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IOE, Chapter Four
Concepts of Consciousness
by Jimmy (Jimbo) Wales

Date: 17 Feb 1992
Forum: Moderated Discussion of Objectivist Philosophy
Copyright: Jimmy (Jimbo) Wales

In chapter four we meet some of the most difficult material in the whole of Introduction to Objectivist Epistemology.[1] If you did not fully grasp the concepts introduced in the previous chapters, then you will find this chapter to be practically impossible to understand fully. And even if you did fully grasp the previous material, you may find that the material in this chapter requires a far greater amount of 'chewing' than did previous chapters.

Rand begins by defining consciousness as "the faculty of awareness-- the faculty of perceiving that which exists." (Rand, 1990, 29). As is common with Rand's definitions, every word in the definition is crucially important. Rand notes again, as she did at the outset of the book, that consciousness is not a passive state, but is instead an active _process_.

We know that the human brain functions much like a massively-parallel computer. It is thus possible for the human brain to carry on many activities on many levels simultaneously. "On the lower levels of awareness, a complex neurological process is required... that process is automatic and non-volitional... On the higher, conceptual level, the process is psychological, conscious and volitional. In either case, awareness is achieved and maintained by continuous action." (Rand, 1990, 29).

Note carefully what Rand says here. Rand uses (as is common) the word 'conscious' in a slightly different manner than would be strictly indicated by her concept of 'consciousness'. We often speak of a thought or decision as being 'conscious' in the sense: part of our primary stream of thoughts. But Rand's concept of 'consciousness' is much broader, and includes many levels of cognitive process, some of which we may not be aware of 'consciously'.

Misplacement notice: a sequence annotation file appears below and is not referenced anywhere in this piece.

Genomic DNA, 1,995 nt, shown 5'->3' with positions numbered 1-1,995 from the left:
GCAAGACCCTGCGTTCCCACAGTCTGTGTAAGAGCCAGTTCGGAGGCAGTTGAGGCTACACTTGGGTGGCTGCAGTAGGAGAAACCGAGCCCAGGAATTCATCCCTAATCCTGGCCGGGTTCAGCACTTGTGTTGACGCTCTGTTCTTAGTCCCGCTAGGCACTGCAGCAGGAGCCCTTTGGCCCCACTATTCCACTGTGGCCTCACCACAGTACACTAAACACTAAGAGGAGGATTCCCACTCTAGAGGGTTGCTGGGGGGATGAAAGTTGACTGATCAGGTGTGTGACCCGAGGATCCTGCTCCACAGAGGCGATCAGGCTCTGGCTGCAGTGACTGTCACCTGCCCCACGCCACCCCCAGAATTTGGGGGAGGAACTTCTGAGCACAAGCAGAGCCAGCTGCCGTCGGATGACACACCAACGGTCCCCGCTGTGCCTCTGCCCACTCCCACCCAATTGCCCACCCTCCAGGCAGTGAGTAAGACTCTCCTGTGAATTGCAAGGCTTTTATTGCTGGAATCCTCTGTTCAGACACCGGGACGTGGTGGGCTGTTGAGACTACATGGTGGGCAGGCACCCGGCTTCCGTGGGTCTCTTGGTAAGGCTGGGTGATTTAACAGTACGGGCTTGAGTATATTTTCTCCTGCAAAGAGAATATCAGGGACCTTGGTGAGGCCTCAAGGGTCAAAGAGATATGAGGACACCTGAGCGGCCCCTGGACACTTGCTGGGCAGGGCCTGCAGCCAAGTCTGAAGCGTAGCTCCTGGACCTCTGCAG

The lower levels of consciousness, of which we are not usually aware, allow us to experience sensations and integrate these sensations into percepts. The higher level of consciousness, the conceptual level, we do the sort of thinking which is impossible to lower animals.

There are two basic types of processes of cognition identified by Rand. "Extrospection is... a process of apprehending some existent(s) of the external world... Introspection is... a process of apprehending one's own psychological actions in regard to some existent(s) of the external world." (Rand, 1990, 29).

Notice that in either case, introspection or extrospection, there exists an explicit link to one's awareness of the outside world. Extrospection deals with the outside world directly, while introspection deals with one's own "psychological actions in regard to some existent(s) of the outside world." (Rand, 1990, 29).

Every state, aspect or function of man's consciousness has two fundamental attributes: content and action. "The content is some aspect of the external world... and is measurable by the various methods of measurement applicable to the external world." (Rand, 1990, 31). For example, I can _evaluate_ a person, a book or a dog. The content differs, while the action remains the same.

The action of a state, aspect or function of consciousness will vary depending upon the exact nature of that process. Rand gives several examples of actions of consciousness. A man who sees a woman walking down the street may take several actions of consciousness: perception, evaluation, emotion, thought, reminiscence, imagination. [2]

The various concepts of consciousness may be differentiated by the type of action taken. The distinguishing characteristics are retained while the particular content and intensity (which I will cover soon) are omitted. Some example distinguishing characteristics of some concepts of consciousness: